review: Here the Whole Time

title: Here the Whole Time
author: Vitor Martins
translator: Larissa Helena
date: Pulse; Nov. 2020
main character: Felipe
YA Gay romance
review based upon an advanced copy

Just as school vacation is begins, Felipe’s mom drops the news that they’re going to have a house guest for the next two weeks. Caio (pronunciation), the object of Felipe’s affection, is going to stay with him and his mom while Caio’s parents are out of town. And, they’re going to have to share Felipe’s small bedroom. This sounds like a pretty interesting set up except that bullies at school have taken away all of Felipe’s self-confidence leaving our overweight, gay, anxiety driven hero unable to find himself lovable by anyone other than his mother.

Vitor Martins, the author of Here the Whole Time, is a Brazilian living in Sāo Paulo. In addition to working as a writer, he’s also a book marketer and illustrator. Here the Whole Time is a story that’s very personal to Martins, written from his own lived experiences.

I found this to be one of the more challenging books for me to review for two reasons: first because the book I read was an advanced copy and second because it was a translation. I have several reviews of 2020 advance copies coming because those are the unreviewed works I have on hand, along with a few from 2021. They things I question may have changed in the final edition.

My Portuguese is so limited (I can read ‘hello’, ‘how are you’, ‘water’ and ‘thank-you’) that I cannot read the original work this translation is based upon, I can only discuss the translation. I point that out because one of the quibbles I have about the book is the overwhelming presence of U.S. pop culture. Was this in the original text, or provided by the translator for a U.S. audience? It seems to pandering. Do teens in Brazil actually play U.S. board games and idolize U.S. musicians over their own? Maybe; maybe not. It distracted me and made me want to know more about those facets of Brazilian culture.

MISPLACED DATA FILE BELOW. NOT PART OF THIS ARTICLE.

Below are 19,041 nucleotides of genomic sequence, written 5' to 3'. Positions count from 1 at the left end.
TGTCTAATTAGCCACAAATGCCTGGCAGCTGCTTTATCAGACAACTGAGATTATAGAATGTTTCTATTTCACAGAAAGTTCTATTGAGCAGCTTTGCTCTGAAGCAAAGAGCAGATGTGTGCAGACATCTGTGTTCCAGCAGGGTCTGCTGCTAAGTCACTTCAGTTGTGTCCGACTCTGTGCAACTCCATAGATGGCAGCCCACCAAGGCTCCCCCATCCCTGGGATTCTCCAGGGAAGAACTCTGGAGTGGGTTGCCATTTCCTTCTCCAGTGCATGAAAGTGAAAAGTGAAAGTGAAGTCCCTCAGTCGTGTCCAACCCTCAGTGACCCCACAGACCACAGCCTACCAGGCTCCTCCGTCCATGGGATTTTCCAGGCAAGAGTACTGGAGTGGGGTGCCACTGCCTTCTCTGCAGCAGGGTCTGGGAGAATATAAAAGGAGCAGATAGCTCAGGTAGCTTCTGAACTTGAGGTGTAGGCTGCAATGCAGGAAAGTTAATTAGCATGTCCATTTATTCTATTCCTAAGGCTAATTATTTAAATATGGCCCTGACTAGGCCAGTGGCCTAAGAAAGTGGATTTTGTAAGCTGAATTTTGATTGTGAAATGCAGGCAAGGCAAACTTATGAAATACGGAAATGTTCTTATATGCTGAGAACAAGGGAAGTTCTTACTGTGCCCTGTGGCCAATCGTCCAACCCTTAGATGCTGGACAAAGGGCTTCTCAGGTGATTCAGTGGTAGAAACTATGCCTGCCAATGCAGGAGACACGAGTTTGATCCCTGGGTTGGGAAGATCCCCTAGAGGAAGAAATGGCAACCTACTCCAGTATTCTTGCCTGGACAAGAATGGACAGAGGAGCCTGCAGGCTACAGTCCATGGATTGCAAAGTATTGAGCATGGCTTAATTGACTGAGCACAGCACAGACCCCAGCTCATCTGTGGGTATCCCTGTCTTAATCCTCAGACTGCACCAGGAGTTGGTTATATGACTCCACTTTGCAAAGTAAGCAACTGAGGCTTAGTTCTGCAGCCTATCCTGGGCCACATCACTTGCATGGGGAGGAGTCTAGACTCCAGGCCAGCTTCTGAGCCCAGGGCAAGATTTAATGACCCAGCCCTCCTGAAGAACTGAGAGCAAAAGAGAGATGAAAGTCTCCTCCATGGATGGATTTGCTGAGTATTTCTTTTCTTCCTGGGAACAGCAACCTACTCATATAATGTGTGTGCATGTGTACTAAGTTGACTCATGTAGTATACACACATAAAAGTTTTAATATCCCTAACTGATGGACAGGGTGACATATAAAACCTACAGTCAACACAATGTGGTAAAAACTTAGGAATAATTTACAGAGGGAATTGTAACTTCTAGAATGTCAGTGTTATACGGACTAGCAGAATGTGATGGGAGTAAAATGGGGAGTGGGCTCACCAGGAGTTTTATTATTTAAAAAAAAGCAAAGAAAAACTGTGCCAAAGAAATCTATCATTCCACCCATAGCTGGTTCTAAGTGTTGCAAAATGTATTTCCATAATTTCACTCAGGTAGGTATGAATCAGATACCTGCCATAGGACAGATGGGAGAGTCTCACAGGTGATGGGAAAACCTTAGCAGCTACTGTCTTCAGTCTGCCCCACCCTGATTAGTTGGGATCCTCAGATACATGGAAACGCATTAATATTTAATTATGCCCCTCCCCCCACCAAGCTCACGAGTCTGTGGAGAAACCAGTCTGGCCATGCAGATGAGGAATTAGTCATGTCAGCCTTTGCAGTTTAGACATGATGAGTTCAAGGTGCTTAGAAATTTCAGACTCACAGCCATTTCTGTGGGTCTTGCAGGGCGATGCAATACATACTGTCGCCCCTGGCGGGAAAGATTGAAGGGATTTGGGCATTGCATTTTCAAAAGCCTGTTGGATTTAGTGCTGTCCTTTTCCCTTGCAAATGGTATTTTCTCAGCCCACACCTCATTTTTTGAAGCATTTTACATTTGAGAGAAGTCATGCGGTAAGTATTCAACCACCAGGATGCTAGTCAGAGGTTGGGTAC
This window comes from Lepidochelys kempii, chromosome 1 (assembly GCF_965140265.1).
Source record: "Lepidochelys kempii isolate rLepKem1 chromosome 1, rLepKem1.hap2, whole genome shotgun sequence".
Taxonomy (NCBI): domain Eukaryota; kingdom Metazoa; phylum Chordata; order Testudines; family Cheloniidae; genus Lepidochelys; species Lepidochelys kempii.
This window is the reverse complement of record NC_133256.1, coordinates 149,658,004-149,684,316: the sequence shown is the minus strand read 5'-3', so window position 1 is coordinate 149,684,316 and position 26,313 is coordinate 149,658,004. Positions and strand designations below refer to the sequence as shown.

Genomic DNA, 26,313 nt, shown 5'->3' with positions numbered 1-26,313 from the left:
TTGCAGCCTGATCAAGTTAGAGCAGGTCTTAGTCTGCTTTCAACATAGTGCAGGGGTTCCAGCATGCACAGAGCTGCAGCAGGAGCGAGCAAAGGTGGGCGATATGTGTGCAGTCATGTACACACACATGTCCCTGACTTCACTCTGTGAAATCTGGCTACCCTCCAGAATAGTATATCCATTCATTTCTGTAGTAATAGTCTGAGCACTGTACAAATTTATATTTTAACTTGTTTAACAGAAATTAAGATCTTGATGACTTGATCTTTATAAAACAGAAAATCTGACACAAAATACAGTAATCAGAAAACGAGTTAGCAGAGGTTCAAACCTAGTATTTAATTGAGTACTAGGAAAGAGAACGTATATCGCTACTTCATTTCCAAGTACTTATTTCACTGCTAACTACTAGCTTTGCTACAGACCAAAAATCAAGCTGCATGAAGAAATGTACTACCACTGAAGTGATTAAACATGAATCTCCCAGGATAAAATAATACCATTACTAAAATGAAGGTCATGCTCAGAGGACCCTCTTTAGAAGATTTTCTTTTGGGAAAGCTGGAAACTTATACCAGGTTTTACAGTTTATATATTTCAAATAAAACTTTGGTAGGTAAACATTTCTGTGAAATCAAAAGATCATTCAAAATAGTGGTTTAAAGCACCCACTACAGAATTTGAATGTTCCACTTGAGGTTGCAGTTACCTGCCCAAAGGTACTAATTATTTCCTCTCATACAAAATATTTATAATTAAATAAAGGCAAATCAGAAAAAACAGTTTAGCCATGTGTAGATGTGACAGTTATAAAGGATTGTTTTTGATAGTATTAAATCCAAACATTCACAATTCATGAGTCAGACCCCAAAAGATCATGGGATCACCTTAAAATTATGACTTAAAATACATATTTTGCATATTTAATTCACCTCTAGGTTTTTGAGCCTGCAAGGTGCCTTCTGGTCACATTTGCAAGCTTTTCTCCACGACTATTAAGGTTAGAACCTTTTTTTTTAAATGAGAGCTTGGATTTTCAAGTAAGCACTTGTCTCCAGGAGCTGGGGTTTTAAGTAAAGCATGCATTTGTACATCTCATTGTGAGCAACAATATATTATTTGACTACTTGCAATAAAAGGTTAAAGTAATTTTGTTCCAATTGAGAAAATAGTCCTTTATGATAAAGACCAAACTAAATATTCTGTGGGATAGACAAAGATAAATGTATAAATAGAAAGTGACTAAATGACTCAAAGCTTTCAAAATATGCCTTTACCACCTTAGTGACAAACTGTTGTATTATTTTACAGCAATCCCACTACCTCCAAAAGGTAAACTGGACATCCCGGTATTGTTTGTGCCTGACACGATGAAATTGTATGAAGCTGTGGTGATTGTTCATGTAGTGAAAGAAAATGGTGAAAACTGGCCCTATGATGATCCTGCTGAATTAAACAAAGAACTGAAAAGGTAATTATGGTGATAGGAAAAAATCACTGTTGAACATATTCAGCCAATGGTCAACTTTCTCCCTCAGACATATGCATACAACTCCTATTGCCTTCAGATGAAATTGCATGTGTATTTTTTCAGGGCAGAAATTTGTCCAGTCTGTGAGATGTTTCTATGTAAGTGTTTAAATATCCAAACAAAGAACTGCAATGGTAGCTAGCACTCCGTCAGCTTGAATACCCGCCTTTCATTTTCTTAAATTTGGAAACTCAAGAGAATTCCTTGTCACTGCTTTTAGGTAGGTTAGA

This book is packaged as a romance novel, and it is, but not in the traditional boy meets boy sort of way. It’s a given that Caio and Felipe are in like. Although it’s off to a slow start (these guys are really ‘slow’ when it comes to romance) but, there’s no tension in their relationship. This allows for attention to remain on Felipe’s internal conflct that is propelling the story; his need for self-love. While this is something many of us struggle with, Martins makes Felipe’s conflict real and personal when he names it.

“I am fat.
I’m not “chubby” or “husky” or “big boned.” I’m heavy, I take up space and people look at me funny on the street.” (p. 1)

Felipe is a bit ahead of most because he can intellectually accept himself. While authors often create teen characters who have this capacity, Martins displays in the story how Felipe reached this level and  because of this he reads like a real teen. Martins incorporates Felipe’s therapy sessions into the story.

And then, Felipe’s growth is revealed to the reader (and the worth of therapy is validated) when he opens up and makes such a grand personal revelation to Caio. This is something that could only happen in this moment.

“Did therapy help you with being, you know…gay?” Caio asks in a whisper?

I think about it for a moment and realize that, in the last few months, my being gay has rarely ever come up in my sessions with Olivia. I never have issues talking about it. I’ve always known I am gay, that I can’t change, and I don’t want to. My mom accepts me, I accept myself, and that’s the end of it. In our sessions, I mostly talk about my shyness, my weight, and how people see me. Being gay is always a smaller detail compared to my truckload of crises.

“It helped me a little with being gay at the beginning. But now it helps me with a bunch of other stuff. Shyness. Anxiety. That kind of stuff,” I answer quickly opening up to Caio more than I’d like to.” (p.81-82)

Even with this story, being gay is smaller detail compared to Felipe’s truckload of crises. We could say it doesn’t make being gay an issue, but it’s such a part of Felipe’s identity that it has to be part of the story. Felipe already knows he has to accept his entire self so that he can love his entire self. This story might help some of the rest of us get there.